A Rapid Assessment Technique to Assist Management of the White Shark (Carcharodon Carcharias) Cage Dive Industry, South Australia
Russell Bradforda, *, Rachel Robbinsb
Identifiers and Pagination:Year: 2013
First Page: 13
Last Page: 18
Publisher Id: TOFISHSJ-6-13
Article History:Received Date: 14/12/2012
Revision Received Date: 19/02/2013
Acceptance Date: 19/02/2013
Electronic publication date: 08/3/2013
Collection year: 2013
open-access license: This is an open access article distributed under the terms of the Creative Commons Attribution 4.0 International Public License (CC-BY 4.0), a copy of which is available at: https://creativecommons.org/licenses/by/4.0/legalcode. This license permits unrestricted use, distribution, and reproduction in any medium, provided the original author and source are credited.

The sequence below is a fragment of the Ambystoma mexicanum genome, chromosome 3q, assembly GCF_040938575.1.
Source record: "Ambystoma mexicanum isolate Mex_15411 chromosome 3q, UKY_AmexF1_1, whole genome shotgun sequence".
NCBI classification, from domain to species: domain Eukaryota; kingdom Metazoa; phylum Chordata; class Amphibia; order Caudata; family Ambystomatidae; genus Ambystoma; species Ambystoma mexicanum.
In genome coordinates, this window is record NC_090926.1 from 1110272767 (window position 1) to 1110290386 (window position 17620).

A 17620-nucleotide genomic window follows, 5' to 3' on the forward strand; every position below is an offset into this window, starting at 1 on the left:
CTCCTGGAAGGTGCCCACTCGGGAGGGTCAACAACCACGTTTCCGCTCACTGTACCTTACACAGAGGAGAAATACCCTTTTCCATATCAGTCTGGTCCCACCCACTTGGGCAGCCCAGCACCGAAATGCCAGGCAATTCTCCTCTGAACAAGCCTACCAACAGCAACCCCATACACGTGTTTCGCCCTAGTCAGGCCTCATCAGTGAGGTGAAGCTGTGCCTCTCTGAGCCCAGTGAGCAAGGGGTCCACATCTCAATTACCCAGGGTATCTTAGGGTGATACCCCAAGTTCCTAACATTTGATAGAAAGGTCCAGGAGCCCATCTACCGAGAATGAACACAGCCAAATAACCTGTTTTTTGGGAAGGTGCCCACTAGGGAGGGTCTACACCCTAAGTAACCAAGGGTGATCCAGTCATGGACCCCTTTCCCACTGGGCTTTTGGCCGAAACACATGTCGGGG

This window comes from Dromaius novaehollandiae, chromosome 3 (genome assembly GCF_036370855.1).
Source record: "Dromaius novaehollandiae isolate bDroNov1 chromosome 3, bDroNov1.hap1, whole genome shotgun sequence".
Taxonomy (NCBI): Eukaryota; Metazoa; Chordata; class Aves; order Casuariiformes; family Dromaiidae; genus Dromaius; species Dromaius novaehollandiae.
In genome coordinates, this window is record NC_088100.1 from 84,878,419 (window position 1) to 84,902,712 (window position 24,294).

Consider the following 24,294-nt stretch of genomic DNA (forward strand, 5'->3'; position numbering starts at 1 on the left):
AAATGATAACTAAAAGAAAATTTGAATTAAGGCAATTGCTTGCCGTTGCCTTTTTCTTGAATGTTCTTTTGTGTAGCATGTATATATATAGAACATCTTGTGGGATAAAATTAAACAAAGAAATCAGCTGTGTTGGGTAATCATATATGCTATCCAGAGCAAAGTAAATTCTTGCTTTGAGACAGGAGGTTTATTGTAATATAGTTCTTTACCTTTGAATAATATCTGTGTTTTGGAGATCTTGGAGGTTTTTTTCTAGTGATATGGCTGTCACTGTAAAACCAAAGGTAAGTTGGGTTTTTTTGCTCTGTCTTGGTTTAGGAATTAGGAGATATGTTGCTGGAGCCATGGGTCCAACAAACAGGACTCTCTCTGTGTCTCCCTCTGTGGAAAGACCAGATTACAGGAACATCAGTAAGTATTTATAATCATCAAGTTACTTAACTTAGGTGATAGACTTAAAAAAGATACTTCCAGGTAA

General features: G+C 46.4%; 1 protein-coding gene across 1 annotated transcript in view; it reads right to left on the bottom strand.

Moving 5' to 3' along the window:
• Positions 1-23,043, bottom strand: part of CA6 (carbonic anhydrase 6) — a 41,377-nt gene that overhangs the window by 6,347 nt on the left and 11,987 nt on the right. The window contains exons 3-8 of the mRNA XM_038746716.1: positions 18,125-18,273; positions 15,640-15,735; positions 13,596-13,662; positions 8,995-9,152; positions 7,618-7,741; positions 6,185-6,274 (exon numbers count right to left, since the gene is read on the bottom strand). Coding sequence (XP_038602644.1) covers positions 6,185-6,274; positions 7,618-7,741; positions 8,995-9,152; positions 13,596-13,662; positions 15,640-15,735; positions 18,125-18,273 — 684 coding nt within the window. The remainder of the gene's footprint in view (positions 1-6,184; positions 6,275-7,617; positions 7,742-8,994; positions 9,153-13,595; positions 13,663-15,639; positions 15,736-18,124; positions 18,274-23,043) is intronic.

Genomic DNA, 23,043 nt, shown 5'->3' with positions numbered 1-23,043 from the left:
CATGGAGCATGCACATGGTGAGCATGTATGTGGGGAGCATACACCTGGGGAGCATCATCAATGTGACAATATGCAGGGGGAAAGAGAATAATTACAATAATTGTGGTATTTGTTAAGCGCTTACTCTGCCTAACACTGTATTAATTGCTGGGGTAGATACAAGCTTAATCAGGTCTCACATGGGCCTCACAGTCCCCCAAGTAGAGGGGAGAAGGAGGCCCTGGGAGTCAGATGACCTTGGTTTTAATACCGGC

Port Lincoln, South Australia is the departure port for the only white shark, Carcharodon carcharias, cage dive industry in Australia. Established in the early 1960’s as a niche tourism venture, the industry has recently undergone a rapid expansion to accommodate greater passenger numbers, more tourism operators, and additional infrastructure aimed at capturing a greater proportion of the tourist dollar. However, to date, there has been no assessment of growth in the industry. We have used the operator logbook system, introduced in 2000, as the basis for a rapid assessment of the maturity as well as a conservative estimate of the economic value of the industry, with a focus on 2011. From the logbook system the number of days on-site has increased from an average of 67 days per year prior to 2007 to 287 days on-site in 2011. In 2011 the industry accommodated approximately 5200 passengers with a direct domestic expenditure estimated to be in excess of 6 million AUD. Changes in shark behaviour have been observed following the increase in days on-site. The white shark cage dive industry has reached a stage in its development where increased management is required in order to ensure a viable industry into the future. The rapid assessment technique described herein will allow managers to track changes in cage dive participation rates and quickly respond to changes in the industry.